Deer populations near Petersburg continue to struggle

By October 15, 2014 May 20th, 2015 Uncategorized

Deer hunting is open in some areas in the Unit 3 islands near Petersburg. On the mainland in Unit 1-B, hunters can take two bucks. On Prince of Wales, hunters can take four bucks. However, hunting near town continues to be more restricted.

Although the deer population within Petersburg’s city limits is thriving, out of town, it’s a different story. Mitkof Island and Lindenberg Peninsula on Kupreanof will be open to deer hunting for only a few weeks starting October 15. The limit is one buck.

Rich Lowell is the Area Wildlife Biologist for the Alaska Department of Fish and Game in Petersburg.

“The forecast remains pretty poor,” Lowell says. “The reason for the decline in the population remains somewhat unknown. We know that we had a series of deep snow winters. We had three winters back to back with well above average snow fall.”

Deep snow is hard on deer. The harshest was the winter of 2006-07 when a record of over 222 inches fell. That was followed by two more snowy years.

However, weather isn’t the only factor affecting the deer. Predators like wolves and black bear also play a role.

“We don’t have a really good understanding which of these factors is the primary cause, and in fact, it’s probably likely that those factors are all working in concert and serving to keep our deer population at low levels,” Lowell says.

What managers do know is that the local deer population used to be higher. Just on Mitkof Island, harvests used to be around 150 deer annually. Three years ago, it fell to just 21.

Now biologists are trying to figure out ways to restore those numbers. But just like it’s hard for managers to survey the moose population in dense forest, figuring out the deer population is also challenging.

“Being able to count deer in habitats where you simply cannot see them on traditional aerial surveys makes it difficult,” Lowell says.

Lowell says they are never going to get a precise population estimate on deer. But they do have a survey method that they hope will shed some light on the situation.

“Traditional fecal pellet group transects,” Lowell says.

That’s a scientific way of saying that they study the deer scat.

“Follow a transect line and you count the number of piles of poop within a certain distance and then changes in the density of those pellet groups over time, gives you some idea of deer abundance,” Lowell says.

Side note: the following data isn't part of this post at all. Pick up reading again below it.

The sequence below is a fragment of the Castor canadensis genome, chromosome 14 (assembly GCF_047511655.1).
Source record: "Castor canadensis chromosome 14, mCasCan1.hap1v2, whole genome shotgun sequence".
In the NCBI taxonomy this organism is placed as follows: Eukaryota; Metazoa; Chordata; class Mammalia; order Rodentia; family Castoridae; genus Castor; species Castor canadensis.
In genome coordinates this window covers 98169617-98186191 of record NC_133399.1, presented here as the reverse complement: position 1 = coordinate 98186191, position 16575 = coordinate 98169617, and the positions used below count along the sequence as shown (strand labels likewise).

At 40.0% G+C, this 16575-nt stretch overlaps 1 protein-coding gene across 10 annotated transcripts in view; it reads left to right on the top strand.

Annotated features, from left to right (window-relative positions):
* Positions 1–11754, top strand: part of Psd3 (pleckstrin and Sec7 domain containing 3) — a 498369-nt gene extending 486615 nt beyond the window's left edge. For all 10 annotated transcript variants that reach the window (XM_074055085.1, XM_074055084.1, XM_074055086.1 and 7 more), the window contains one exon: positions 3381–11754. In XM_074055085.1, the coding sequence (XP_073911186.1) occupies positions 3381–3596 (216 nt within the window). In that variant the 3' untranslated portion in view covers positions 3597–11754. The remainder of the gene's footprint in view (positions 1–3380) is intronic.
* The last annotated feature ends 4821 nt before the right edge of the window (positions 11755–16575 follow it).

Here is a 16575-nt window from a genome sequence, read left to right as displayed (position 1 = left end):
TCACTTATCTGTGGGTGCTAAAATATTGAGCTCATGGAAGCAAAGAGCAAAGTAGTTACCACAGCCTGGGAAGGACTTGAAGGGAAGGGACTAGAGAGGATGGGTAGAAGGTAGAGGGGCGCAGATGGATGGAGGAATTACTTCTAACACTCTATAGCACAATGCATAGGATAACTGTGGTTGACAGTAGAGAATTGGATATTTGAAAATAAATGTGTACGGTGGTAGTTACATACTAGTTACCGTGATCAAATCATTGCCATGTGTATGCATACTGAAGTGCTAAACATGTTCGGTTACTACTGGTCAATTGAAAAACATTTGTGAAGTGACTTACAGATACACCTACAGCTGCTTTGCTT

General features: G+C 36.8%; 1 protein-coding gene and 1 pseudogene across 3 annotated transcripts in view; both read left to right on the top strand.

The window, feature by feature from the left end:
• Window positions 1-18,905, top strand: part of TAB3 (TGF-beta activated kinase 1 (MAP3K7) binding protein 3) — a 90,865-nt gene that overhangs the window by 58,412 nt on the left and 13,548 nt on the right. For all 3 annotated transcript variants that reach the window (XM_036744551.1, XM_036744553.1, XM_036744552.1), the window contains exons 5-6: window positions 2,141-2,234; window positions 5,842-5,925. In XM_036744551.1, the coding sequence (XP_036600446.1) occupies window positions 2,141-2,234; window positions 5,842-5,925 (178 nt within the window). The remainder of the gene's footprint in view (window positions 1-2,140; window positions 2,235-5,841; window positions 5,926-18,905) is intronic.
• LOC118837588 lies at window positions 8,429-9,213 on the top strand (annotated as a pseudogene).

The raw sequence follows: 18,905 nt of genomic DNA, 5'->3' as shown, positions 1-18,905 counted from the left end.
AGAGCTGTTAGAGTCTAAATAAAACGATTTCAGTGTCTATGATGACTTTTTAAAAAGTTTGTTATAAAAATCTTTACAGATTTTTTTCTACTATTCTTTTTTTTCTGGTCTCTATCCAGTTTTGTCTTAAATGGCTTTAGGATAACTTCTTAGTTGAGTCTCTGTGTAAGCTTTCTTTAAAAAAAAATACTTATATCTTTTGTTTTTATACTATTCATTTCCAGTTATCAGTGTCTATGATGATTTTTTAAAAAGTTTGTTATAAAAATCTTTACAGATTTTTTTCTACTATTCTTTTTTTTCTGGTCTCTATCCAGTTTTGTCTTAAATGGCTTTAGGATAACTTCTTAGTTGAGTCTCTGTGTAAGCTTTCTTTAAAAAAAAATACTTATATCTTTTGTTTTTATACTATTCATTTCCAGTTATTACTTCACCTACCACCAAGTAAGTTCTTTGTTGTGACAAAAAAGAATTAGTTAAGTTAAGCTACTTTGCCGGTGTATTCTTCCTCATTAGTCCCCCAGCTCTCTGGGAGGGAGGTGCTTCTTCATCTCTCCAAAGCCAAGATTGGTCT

This type of surveying gives biologists a chance to compare deer populations from island to island in the region and get an idea of whether or not the population is on an increasing or decreasing trend.

In recent years, managers have also been taking DNA samples from the deer pellets. Over time, they hope this will allow them to get a more accurate population and density estimate by comparing the numbers of deer that they’ve already tested to the new ones.

At this point, they are not sure how successful the technique will be.

“Whether or not the DNA based method will work for us here is confounded a little bit by the fact that our deer are at such low density that you may not get enough marks or recaptures in the population to derive some estimate,” Lowell says.

Lowell does have hope, though. Samples that they took last Spring are at the lab right now getting processed. Another new method managers are trying is a browse vegetation survey to see if that is a limiting factor. They are looking at whether the nutrients in local plant life can support more deer.

There is one method that seems to remain pretty reliable in reflecting how the deer population is doing and that is hunter harvest.

“If there are a lot of deer there, hunters are going to bring more deer to bag,” Lowell says. “And in recent years our harvest of deer has really declined.”

While deer harvests out of town are low, managers hope hunters take advantage of the increased opportunity for bow hunting the deer that hang out closer to town. That season is open October 15 through December 15 and the bag limit is two bucks.

The remainder of Unit 3 is open for two bulls from August 1 to November 30.

Lowell says hunters should check the regulations before heading out to make sure that they are hunting legally.

At the same time that deer hunting is open, there is a limited elk hunt going on. September was open to archery-only hunting on Etolin Island where elk were introduced years ago. Now, there is two drawing rifle hunts. They are the first two weeks of October and then another one the last two weeks of the month. Depending on the number of elk harvested, they’ll open up a registration hunt in late November.

According to Lowell, over the last five years, the Unit 3 elk harvest has averaged seven animals.

Alaska has a lot going on right now.

Never miss the important parts with insightful (and entertaining) news from The Signal, the best weekly Alaska news email.

Recent headlines

X